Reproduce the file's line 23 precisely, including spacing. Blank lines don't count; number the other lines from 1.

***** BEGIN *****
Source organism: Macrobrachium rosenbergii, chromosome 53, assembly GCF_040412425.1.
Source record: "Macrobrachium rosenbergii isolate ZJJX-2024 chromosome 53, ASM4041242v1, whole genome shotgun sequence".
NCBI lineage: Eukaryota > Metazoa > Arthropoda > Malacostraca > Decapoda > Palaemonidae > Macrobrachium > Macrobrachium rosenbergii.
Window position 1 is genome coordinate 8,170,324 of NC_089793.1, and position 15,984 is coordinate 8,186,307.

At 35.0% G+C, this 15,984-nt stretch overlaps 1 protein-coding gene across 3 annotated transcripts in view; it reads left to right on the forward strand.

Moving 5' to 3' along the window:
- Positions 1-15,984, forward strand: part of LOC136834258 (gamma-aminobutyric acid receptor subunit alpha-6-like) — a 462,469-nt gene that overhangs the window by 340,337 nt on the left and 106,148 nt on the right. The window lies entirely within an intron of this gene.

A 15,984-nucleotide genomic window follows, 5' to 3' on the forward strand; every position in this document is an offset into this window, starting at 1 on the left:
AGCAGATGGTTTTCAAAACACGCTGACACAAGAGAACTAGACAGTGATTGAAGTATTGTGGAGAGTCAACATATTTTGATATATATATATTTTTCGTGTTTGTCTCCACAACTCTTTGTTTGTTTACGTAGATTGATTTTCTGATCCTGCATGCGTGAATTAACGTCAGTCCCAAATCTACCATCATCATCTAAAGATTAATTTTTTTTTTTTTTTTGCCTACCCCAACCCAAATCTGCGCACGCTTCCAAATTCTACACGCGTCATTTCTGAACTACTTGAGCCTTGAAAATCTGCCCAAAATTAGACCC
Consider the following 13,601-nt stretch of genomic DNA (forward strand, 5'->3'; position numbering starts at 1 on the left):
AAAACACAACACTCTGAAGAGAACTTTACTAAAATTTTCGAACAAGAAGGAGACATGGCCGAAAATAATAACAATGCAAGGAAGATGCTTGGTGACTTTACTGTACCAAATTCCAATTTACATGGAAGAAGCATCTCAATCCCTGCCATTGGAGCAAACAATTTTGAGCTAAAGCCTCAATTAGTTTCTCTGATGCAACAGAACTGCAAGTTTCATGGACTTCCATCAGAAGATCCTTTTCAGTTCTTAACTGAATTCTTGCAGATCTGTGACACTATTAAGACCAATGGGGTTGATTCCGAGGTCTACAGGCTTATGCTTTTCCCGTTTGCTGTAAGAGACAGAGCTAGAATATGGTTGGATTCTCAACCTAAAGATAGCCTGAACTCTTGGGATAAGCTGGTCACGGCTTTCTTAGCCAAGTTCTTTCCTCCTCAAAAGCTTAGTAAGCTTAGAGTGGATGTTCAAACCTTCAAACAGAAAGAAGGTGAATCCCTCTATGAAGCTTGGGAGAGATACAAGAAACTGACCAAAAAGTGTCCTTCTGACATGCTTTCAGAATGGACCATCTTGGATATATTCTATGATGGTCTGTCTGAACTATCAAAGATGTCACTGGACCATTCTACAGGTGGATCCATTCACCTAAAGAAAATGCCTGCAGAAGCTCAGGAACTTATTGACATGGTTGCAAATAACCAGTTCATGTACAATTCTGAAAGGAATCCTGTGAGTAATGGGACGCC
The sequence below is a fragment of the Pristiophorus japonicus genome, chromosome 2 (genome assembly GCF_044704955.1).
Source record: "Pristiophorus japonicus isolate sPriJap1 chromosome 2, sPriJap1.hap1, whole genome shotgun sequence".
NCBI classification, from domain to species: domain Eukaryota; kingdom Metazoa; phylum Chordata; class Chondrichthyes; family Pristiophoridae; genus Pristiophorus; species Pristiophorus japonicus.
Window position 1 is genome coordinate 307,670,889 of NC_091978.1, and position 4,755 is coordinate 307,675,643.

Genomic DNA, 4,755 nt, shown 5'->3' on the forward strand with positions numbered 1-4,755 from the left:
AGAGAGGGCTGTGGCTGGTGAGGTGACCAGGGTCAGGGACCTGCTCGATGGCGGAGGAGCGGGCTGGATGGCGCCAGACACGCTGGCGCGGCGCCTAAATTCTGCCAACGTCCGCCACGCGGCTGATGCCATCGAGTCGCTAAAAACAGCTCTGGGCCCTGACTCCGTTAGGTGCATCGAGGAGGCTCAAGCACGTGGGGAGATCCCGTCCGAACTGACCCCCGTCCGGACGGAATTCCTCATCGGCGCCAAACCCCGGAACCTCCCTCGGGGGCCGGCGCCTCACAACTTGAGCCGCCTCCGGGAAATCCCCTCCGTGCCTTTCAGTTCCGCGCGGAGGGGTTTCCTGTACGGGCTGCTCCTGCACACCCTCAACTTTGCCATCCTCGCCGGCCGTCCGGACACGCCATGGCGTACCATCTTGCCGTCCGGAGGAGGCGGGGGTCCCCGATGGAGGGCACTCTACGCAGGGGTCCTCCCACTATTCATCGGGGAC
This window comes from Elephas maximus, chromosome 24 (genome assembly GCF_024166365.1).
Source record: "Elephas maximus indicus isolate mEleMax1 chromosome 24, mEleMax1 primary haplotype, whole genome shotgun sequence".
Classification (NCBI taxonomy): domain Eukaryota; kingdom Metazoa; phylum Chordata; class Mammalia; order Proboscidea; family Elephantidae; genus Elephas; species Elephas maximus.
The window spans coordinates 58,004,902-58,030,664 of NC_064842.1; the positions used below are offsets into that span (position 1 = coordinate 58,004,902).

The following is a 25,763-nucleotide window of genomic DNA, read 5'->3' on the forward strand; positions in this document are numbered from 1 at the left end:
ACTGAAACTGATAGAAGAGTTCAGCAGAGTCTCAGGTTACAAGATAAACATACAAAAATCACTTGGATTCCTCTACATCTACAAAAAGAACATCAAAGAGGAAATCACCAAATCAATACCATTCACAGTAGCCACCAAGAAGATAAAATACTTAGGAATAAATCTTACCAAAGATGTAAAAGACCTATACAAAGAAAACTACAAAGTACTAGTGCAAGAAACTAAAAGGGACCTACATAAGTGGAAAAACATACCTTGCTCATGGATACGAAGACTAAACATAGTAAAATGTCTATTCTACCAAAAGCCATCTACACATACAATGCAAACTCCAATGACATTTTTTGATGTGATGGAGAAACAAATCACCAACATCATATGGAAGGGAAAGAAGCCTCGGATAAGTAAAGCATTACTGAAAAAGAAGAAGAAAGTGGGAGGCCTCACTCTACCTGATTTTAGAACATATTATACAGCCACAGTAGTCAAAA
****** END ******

ACTGAAACTGATAGAAGAGTTCAGCAGAGTCTCAGGTTACAAGATAAACATACAAAAATCACTTGGATTCCTCTACATCTACAAAAAGAACATCAAAGAGGAAATCACCAAATCAATACCATTCACAGTAGCCACCAAGAAGATAAAATACTTAGGAATAAATCTTACCAAAGATGTAAAAGACCTATACAAAGAAAACTACAAAGTACTAGTGCAAGAAACTAAAAGGGACCTACATAAGTGGAAAAACATACCTTGCTCATGGATACGAAGACTAAACATAGTAAAATGTCTATTCTACCAAAAGCCATCTACACATACAATGCAAACTCCAATGACATTTTTTGATGTGATGGAGAAACAAATCACCAACATCATATGGAAGGGAAAGAAGCCTCGGATAAGTAAAGCATTACTGAAAAAGAAGAAGAAAGTGGGAGGCCTCACTCTACCTGATTTTAGAACATATTATACAGCCACAGTAGTCAAAA